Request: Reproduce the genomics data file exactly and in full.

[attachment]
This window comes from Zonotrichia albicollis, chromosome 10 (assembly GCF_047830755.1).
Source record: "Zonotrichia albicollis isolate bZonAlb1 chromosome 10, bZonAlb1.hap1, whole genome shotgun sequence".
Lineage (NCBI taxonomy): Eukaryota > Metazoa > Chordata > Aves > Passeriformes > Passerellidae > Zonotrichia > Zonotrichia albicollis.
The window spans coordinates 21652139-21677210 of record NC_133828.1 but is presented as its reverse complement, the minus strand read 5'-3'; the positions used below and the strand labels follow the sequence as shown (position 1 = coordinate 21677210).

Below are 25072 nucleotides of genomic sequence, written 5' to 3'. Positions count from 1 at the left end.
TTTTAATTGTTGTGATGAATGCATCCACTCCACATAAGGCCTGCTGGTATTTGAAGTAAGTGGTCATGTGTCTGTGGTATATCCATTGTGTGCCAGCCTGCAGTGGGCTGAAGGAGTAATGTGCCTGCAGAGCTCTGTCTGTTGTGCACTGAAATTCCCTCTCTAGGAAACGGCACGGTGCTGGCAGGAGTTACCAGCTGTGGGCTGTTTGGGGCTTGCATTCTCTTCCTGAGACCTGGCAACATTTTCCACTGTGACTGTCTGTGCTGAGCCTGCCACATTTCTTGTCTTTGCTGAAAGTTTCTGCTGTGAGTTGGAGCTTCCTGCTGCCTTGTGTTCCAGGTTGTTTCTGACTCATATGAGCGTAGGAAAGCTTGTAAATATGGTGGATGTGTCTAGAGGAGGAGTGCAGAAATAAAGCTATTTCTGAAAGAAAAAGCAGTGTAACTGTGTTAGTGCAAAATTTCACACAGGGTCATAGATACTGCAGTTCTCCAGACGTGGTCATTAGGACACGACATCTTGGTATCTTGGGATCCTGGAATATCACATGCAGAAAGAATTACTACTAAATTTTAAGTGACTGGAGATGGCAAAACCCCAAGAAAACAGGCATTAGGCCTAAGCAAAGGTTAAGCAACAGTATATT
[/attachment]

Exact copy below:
This window comes from Zonotrichia albicollis, chromosome 10 (assembly GCF_047830755.1).
Source record: "Zonotrichia albicollis isolate bZonAlb1 chromosome 10, bZonAlb1.hap1, whole genome shotgun sequence".
Lineage (NCBI taxonomy): Eukaryota > Metazoa > Chordata > Aves > Passeriformes > Passerellidae > Zonotrichia > Zonotrichia albicollis.
The window spans coordinates 21652139-21677210 of record NC_133828.1 but is presented as its reverse complement, the minus strand read 5'-3'; the positions used below and the strand labels follow the sequence as shown (position 1 = coordinate 21677210).

Below are 25072 nucleotides of genomic sequence, written 5' to 3'. Positions count from 1 at the left end.
TTTTAATTGTTGTGATGAATGCATCCACTCCACATAAGGCCTGCTGGTATTTGAAGTAAGTGGTCATGTGTCTGTGGTATATCCATTGTGTGCCAGCCTGCAGTGGGCTGAAGGAGTAATGTGCCTGCAGAGCTCTGTCTGTTGTGCACTGAAATTCCCTCTCTAGGAAACGGCACGGTGCTGGCAGGAGTTACCAGCTGTGGGCTGTTTGGGGCTTGCATTCTCTTCCTGAGACCTGGCAACATTTTCCACTGTGACTGTCTGTGCTGAGCCTGCCACATTTCTTGTCTTTGCTGAAAGTTTCTGCTGTGAGTTGGAGCTTCCTGCTGCCTTGTGTTCCAGGTTGTTTCTGACTCATATGAGCGTAGGAAAGCTTGTAAATATGGTGGATGTGTCTAGAGGAGGAGTGCAGAAATAAAGCTATTTCTGAAAGAAAAAGCAGTGTAACTGTGTTAGTGCAAAATTTCACACAGGGTCATAGATACTGCAGTTCTCCAGACGTGGTCATTAGGACACGACATCTTGGTATCTTGGGATCCTGGAATATCACATGCAGAAAGAATTACTACTAAATTTTAAGTGACTGGAGATGGCAAAACCCCAAGAAAACAGGCATTAGGCCTAAGCAAAGGTTAAGCAACAGTATATT